Hale Makua screening visitors to nursing facilities
Efforts underway to sanitize public buses, other county facilities
Hale Makua was screening visitors to its Wailuku and Kahului nursing care facilities, and public buses were scrubbed down Monday as Maui County began taking precautions against the introduction and potential spread of the novel coronavirus.
Currently, there are no cases of COVID-19 on Maui; there were two cases on Oahu as of Monday evening.
At Hale Makua, visitors are being screened for illness, which includes checking temperatures. The screening began Friday.
Hale Makua also on Monday temporarily shut down its Adult Day Health program, in which seniors from outside the facility come for the day, said Chief Executive Officer Wesley Lo. Hale Makua is working on developing screening procedures for the program, noting many of the clients use public transportation.
Hale Makua Administrator Teana Kahoohanohano said that there is an average of 30 to 35 participants in the program that runs Monday through Friday. Regular participants were notified Friday of the temporary closure, Lo said.
Seniors are at greater risk for COVID-19, especially those with underlying health conditions. Older adults with underlying health issues should avoid nonessential travel, including cruises; avoid large crowds; wash their hands; and keep medications and groceries on hand.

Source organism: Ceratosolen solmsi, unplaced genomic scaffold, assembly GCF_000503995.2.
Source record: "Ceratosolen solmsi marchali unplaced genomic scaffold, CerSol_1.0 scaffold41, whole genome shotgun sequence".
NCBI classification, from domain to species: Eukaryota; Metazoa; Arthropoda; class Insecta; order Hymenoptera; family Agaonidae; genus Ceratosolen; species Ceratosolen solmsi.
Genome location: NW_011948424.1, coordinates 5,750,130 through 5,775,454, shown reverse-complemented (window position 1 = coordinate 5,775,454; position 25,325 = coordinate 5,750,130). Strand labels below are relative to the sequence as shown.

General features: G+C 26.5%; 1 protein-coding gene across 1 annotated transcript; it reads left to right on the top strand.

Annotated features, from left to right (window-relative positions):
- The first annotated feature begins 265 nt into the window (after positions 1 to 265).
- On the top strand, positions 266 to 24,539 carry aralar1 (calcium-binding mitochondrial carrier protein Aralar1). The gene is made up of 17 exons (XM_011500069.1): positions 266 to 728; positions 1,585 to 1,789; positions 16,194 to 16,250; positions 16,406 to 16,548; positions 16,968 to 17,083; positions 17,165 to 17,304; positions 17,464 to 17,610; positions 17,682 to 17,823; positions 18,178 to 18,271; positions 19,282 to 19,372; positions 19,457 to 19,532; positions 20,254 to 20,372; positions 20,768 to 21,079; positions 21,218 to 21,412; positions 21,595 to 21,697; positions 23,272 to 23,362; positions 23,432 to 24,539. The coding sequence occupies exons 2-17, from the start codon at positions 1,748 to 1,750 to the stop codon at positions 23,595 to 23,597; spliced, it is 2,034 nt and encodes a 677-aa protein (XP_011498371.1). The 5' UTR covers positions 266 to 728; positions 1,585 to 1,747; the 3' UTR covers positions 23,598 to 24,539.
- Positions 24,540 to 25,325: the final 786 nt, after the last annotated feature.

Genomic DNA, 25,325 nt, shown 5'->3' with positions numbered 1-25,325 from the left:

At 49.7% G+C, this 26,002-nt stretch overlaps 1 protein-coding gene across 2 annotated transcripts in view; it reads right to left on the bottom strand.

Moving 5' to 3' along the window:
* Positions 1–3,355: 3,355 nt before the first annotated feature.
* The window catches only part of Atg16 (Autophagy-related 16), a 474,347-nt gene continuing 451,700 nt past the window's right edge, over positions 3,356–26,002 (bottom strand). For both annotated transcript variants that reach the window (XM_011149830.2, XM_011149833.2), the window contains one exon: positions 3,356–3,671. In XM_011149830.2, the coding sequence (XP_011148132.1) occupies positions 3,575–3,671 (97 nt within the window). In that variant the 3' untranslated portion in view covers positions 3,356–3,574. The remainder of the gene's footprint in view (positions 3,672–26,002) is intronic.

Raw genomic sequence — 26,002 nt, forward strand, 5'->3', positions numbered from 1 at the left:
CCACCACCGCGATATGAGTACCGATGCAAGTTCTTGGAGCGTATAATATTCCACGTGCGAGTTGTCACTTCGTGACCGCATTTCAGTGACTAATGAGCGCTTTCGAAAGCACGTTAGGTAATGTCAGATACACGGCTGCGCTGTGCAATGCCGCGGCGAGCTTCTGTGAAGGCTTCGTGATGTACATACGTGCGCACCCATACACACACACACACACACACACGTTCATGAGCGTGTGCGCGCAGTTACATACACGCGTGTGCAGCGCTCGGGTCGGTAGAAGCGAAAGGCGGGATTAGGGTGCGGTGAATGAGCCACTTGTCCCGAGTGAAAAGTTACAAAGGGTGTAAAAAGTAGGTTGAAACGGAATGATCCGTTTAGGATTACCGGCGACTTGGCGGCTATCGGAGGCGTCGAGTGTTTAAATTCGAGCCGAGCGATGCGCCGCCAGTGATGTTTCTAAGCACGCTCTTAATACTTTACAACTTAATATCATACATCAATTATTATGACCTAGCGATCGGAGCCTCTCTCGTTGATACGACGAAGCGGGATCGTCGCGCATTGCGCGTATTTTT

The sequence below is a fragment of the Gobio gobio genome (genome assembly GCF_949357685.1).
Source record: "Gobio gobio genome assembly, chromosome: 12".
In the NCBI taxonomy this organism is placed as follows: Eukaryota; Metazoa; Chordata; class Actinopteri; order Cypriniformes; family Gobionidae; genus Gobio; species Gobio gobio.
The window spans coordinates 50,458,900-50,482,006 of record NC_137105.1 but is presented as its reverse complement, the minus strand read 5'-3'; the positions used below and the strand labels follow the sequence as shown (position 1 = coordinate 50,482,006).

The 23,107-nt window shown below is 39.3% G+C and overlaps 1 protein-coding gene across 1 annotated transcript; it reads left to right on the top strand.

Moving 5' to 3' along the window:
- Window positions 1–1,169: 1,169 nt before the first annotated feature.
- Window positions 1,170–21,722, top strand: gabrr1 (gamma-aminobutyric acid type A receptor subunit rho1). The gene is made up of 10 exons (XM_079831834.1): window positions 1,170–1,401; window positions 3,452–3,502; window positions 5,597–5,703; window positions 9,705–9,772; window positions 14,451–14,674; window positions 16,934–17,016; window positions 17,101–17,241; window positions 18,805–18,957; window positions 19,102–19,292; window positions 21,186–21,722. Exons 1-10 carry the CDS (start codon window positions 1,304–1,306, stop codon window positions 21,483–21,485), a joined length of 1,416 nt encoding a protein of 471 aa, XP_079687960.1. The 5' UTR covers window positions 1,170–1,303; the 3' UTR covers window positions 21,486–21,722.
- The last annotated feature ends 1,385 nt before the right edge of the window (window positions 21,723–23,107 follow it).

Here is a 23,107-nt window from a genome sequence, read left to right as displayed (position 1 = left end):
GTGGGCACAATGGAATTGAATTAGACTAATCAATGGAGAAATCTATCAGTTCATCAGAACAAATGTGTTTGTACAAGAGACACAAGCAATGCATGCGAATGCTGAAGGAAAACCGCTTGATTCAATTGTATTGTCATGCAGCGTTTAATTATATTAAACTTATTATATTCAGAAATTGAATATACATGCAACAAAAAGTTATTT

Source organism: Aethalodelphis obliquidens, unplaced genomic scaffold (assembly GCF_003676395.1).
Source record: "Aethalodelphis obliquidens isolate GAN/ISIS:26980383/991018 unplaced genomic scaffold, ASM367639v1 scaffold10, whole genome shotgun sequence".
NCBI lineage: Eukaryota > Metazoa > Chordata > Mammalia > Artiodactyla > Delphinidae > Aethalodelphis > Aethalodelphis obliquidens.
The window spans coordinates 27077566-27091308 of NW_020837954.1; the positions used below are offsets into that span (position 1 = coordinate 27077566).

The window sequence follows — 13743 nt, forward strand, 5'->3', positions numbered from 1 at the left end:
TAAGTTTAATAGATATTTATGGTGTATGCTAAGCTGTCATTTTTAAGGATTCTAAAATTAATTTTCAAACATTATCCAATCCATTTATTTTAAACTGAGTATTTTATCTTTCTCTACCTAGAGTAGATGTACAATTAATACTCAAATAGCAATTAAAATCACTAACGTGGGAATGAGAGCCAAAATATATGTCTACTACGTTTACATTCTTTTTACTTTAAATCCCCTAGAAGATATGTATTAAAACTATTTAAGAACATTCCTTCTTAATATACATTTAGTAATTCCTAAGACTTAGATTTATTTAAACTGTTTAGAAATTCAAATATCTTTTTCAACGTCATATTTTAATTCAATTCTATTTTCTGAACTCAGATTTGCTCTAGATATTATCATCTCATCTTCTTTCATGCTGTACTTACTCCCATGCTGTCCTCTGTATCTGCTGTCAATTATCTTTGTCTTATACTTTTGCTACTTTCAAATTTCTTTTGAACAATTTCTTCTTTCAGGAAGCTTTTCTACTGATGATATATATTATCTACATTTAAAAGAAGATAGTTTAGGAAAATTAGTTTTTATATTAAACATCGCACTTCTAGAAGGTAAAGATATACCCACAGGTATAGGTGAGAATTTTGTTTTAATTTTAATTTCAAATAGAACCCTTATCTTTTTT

Nursing homes are a particular focus; a Seattle-area long-term nursing center is considered the epicenter of one of the largest outbreaks of COVID-19. Reuters reported Monday that the virus has killed at least 13 patients at Life Care Center of Kirkland, Wash.
Maui Bus and county officials also were taking precautions against the virus on Monday.
“Our county departments have tripled their efforts to keep our facilities and public transportation services sanitized for the health and safety of our community,” Maui County Mayor Michael Victorino said Monday. “Our directors have taken a comprehensive inventory and ordered additional resources in the event they are needed. Continuity of operations plans and emergency procedures have also been established for use by our personnel and local agency partners.”
He encouraged the community to remain calm and to “take special care of our seniors and those with serious chronic medical conditions, such as heart disease, diabetes and lung disease.”
Roberts Hawaii, the operator of Maui Bus, had workers scrub down and sanitize public buses on Monday. Buses, including those used for paratransit, will be disinfected multiple times a day. Air conditioner filters will be replaced more frequently, county officials said.